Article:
You may wish to carry wet wipes (to wipe any stray wee from your ankles), toilet paper (as this is rarely provided, although see WeChat below for a bizarre exception) and a small disinfectant bottle. I thought Jason was being a little OTT when he came home with these. We did not need them often but I was relieved we took them for that odd occasion.

W Beijing hotel daybed
Hotels accept British credit cards but you will struggle elsewhere

Credit card acceptance

Other than in luxury hotels your AMEX will be useless in China. This is one trip where you will not be able to satisfy the minimum spend on your British Airways credit card and earn those extra bonus AVIOS. MasterCard and Visa are accepted in other establishments but these are bigger outlets. For someone used to using a credit card for every purchase, to eek out every single possible air mile, this is something of an alien concept.

How to survive this inconvenience

Cash is definitely king in China for foreigners. ATMs are plentiful (literally, I have never seen so many banks in one area!) and accessing funds usually uneventful. Be sure to withdraw cash regularly, especially if travelling to rural locations where banks may be scarce.

If staying in smaller hotels, I recommend prebooking and pre-paying so you can pay in GBP and using a card. Hotels.com and Agoda are both great sites you can use to book in this way. You will also avoid currency exchange costs.

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Language

There is no denying that the language is a big issue when travelling to China. Not only does it sound different. No amount of deciphering will allow you to use common sense to translate the written language.

Other than in hotels and big tourist areas, little to no English is spoken (although the younger generation seem more able to express a few words).

To be fair, this was less an issue than we thought. We muddled along with a variety of pictures, maps and written instructions from our hotels but we certainly could have prepared better.

How to survive this inconvenience

Before you leave the UK, buy a language guide or download a translation app from English to Mandarin or Cantonese.

When taking taxis to or from hotels, it is wise to ask for the address to be sent to you in the local language. Every time we got into a cab to go to an hotel we had a similar experience which went like this:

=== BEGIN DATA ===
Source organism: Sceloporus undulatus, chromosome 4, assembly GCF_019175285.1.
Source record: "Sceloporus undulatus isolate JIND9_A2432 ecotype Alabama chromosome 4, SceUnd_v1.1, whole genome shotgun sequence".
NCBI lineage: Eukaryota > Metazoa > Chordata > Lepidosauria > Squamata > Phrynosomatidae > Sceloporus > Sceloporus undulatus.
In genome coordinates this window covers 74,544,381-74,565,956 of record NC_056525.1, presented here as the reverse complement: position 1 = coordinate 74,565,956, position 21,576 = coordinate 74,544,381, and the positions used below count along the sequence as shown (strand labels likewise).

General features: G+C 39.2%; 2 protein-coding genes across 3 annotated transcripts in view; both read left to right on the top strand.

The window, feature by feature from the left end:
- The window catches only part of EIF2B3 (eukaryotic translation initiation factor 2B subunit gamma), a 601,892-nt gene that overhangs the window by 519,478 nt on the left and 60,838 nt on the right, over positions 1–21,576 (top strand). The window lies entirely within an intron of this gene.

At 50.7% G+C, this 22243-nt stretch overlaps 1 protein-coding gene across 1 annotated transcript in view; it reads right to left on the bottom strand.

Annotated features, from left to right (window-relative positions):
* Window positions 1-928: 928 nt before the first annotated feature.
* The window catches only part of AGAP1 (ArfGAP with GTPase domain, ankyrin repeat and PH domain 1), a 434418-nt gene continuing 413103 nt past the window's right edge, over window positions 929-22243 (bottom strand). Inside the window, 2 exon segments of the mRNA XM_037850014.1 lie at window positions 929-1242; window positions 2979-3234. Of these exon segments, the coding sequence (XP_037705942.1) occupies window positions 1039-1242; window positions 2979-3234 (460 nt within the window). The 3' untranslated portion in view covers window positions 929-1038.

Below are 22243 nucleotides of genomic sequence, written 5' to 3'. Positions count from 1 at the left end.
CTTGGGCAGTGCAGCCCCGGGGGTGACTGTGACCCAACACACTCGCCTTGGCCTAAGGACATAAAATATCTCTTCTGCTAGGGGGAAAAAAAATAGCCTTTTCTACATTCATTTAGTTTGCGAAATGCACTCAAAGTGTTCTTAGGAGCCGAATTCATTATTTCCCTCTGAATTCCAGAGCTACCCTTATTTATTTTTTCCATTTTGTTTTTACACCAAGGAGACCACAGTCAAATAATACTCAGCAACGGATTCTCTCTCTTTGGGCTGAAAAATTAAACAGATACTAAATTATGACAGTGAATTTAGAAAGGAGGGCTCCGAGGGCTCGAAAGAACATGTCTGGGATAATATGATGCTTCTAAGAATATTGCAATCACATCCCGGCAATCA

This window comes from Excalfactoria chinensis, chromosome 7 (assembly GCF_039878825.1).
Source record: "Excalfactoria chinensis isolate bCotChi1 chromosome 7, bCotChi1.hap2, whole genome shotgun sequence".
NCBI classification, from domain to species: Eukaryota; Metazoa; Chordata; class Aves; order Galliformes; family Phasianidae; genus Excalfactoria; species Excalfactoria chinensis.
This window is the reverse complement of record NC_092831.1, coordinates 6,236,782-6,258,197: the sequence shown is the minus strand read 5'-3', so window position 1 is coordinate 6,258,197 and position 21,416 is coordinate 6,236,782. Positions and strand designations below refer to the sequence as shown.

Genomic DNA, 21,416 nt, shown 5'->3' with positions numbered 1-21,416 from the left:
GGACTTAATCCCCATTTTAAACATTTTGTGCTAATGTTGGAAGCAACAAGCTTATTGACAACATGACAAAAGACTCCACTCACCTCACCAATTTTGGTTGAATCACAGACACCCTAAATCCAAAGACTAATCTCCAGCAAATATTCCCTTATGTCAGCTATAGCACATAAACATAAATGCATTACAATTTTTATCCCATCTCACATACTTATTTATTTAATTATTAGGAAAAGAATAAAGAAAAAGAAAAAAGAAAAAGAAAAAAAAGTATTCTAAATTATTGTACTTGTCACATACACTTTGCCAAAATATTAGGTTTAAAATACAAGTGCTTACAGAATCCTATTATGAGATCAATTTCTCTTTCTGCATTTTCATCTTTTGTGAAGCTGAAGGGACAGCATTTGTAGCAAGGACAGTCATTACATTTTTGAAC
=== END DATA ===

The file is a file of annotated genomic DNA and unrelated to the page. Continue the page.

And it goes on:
1. I produced the hotel confirmation with address in English
2. The taxi driver looked at it blankly and started muttering or shaking their head
3. The taxi driver rang the hotel for directions or motioned for us to call the hotel

Expensive tours

To be fair, this is common in countries where they do not receive sufficient overseas travellers to warrant an extensive tourist system. However, Jason and I are so used to jumping on hop on hop off bus in cities around the world, it’s frustrating when the only options are narrated tours on set schedules. This proved to be the case in both Xi’an and Beijing, so it was a choice between a DIY city tour or ridiculously priced private tours.

DIY Tour of Xian
DIY Tour of Xian city walls on a bicycle no less….

In fairness, it isn’t just the price that bothers me about these trips. It’s the fact that I am forced to follow a schedule which often includes a side trip to a perfume store, gem factory or other such venue that I have no interest in. I don’t want to listen to someone drone on about the history of a place endlessly.

As a result, we chose to DIY our travel and trips. We booked our own trains between Xi’an and Beijing (read more here) and used the subway and buses to get around.

How to survive this inconvenience

It really isn’t difficult to DIY your trips with a little planning, but you will need a good guidebook to assist you. We used Lonely Planet and although it was a few years old, I used it more than any guide book I’ve used in years. I suspected that Bing was programmed to push Chinese tour companies to the top of the search listings, as many of the results were little more than advertising attempts. China Highlights, although a tour company, offered a good blog with more unbiased content and I relied on this quite heavily during our time in China.